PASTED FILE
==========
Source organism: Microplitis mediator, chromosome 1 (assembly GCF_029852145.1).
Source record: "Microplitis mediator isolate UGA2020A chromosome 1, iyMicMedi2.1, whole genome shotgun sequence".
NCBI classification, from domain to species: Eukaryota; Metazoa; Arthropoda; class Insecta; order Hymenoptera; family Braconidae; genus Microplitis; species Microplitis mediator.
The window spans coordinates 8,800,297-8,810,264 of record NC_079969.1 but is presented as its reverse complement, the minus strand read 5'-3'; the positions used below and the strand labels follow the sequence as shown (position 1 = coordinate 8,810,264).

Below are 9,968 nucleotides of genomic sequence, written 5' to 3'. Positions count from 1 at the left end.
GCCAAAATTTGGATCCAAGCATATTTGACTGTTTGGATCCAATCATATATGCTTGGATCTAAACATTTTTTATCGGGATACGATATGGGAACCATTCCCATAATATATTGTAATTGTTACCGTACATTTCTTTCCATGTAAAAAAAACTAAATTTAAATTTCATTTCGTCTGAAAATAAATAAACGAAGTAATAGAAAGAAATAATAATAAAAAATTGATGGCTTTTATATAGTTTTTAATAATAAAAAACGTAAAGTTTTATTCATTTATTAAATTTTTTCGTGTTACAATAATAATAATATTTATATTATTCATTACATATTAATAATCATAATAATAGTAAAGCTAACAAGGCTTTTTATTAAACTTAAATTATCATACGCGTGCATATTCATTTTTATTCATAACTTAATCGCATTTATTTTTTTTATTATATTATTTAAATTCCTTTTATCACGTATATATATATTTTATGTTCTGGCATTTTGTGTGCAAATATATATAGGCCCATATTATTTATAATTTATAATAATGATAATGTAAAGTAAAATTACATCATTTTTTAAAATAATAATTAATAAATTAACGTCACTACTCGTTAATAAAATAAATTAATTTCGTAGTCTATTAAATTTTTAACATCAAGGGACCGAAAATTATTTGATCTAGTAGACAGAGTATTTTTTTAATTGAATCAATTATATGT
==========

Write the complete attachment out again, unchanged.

Source organism: Microplitis mediator, chromosome 1 (assembly GCF_029852145.1).
Source record: "Microplitis mediator isolate UGA2020A chromosome 1, iyMicMedi2.1, whole genome shotgun sequence".
NCBI classification, from domain to species: Eukaryota; Metazoa; Arthropoda; class Insecta; order Hymenoptera; family Braconidae; genus Microplitis; species Microplitis mediator.
The window spans coordinates 8,800,297-8,810,264 of record NC_079969.1 but is presented as its reverse complement, the minus strand read 5'-3'; the positions used below and the strand labels follow the sequence as shown (position 1 = coordinate 8,810,264).

Below are 9,968 nucleotides of genomic sequence, written 5' to 3'. Positions count from 1 at the left end.
GCCAAAATTTGGATCCAAGCATATTTGACTGTTTGGATCCAATCATATATGCTTGGATCTAAACATTTTTTATCGGGATACGATATGGGAACCATTCCCATAATATATTGTAATTGTTACCGTACATTTCTTTCCATGTAAAAAAAACTAAATTTAAATTTCATTTCGTCTGAAAATAAATAAACGAAGTAATAGAAAGAAATAATAATAAAAAATTGATGGCTTTTATATAGTTTTTAATAATAAAAAACGTAAAGTTTTATTCATTTATTAAATTTTTTCGTGTTACAATAATAATAATATTTATATTATTCATTACATATTAATAATCATAATAATAGTAAAGCTAACAAGGCTTTTTATTAAACTTAAATTATCATACGCGTGCATATTCATTTTTATTCATAACTTAATCGCATTTATTTTTTTTATTATATTATTTAAATTCCTTTTATCACGTATATATATATTTTATGTTCTGGCATTTTGTGTGCAAATATATATAGGCCCATATTATTTATAATTTATAATAATGATAATGTAAAGTAAAATTACATCATTTTTTAAAATAATAATTAATAAATTAACGTCACTACTCGTTAATAAAATAAATTAATTTCGTAGTCTATTAAATTTTTAACATCAAGGGACCGAAAATTATTTGATCTAGTAGACAGAGTATTTTTTTAATTGAATCAATTATATGT